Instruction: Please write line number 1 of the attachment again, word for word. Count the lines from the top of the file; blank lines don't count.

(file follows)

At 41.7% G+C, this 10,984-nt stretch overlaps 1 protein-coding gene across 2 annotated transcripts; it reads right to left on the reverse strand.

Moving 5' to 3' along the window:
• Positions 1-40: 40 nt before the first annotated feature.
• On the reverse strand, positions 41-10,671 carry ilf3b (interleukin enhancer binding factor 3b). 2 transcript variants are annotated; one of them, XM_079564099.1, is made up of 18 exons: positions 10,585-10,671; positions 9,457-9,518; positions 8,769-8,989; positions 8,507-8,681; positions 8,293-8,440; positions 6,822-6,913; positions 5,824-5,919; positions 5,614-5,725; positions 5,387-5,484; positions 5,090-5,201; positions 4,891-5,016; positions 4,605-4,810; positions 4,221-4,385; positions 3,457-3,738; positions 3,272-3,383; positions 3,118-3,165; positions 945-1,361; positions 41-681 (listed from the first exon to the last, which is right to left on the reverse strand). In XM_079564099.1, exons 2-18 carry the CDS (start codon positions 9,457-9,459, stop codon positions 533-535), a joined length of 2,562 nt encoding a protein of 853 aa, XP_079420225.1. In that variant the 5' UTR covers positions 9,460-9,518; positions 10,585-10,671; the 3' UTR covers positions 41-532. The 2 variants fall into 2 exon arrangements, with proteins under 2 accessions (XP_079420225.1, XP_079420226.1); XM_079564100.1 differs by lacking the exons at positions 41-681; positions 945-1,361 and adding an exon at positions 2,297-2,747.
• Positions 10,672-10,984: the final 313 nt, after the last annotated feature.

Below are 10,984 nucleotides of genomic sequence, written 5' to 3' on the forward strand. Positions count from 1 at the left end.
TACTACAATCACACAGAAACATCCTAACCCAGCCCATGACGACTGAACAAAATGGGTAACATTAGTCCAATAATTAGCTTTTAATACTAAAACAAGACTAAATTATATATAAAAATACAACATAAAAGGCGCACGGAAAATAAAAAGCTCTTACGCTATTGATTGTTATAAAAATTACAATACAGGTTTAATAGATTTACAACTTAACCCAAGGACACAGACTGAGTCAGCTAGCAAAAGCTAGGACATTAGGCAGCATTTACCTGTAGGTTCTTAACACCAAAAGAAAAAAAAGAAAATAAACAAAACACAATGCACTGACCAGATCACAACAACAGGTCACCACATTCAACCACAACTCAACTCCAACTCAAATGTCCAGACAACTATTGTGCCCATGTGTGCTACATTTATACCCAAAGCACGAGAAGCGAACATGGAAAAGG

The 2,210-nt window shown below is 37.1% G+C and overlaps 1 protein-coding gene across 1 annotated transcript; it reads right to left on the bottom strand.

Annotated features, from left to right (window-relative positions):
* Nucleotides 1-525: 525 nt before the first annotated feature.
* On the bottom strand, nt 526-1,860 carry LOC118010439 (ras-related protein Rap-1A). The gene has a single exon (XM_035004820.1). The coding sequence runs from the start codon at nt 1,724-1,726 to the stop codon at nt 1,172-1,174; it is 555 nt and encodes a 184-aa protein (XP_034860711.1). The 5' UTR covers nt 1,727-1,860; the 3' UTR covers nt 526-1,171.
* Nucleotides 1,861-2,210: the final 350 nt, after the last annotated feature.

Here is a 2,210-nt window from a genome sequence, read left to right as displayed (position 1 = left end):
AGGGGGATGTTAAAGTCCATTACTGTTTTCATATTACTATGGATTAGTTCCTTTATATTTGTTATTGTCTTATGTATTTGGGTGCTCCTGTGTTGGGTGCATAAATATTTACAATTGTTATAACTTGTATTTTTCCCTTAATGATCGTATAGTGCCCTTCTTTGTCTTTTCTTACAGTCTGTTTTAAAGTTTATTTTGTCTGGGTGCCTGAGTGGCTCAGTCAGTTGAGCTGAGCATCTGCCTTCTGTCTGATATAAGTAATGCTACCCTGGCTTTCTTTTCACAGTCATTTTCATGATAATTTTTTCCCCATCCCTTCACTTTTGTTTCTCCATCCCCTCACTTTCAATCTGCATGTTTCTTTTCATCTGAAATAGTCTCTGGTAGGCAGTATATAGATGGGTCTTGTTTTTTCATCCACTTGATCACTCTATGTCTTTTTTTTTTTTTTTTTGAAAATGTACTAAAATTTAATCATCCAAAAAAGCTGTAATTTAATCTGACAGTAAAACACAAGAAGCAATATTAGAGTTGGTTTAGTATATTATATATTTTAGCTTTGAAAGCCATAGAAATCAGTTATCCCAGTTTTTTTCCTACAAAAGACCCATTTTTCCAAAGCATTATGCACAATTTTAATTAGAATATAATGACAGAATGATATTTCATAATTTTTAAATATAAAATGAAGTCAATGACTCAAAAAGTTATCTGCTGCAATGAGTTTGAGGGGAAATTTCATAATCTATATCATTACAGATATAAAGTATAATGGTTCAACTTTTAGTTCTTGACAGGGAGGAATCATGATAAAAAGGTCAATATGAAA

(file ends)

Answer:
At 41.7% G+C, this 10,984-nt stretch overlaps 1 protein-coding gene across 2 annotated transcripts; it reads right to left on the reverse strand.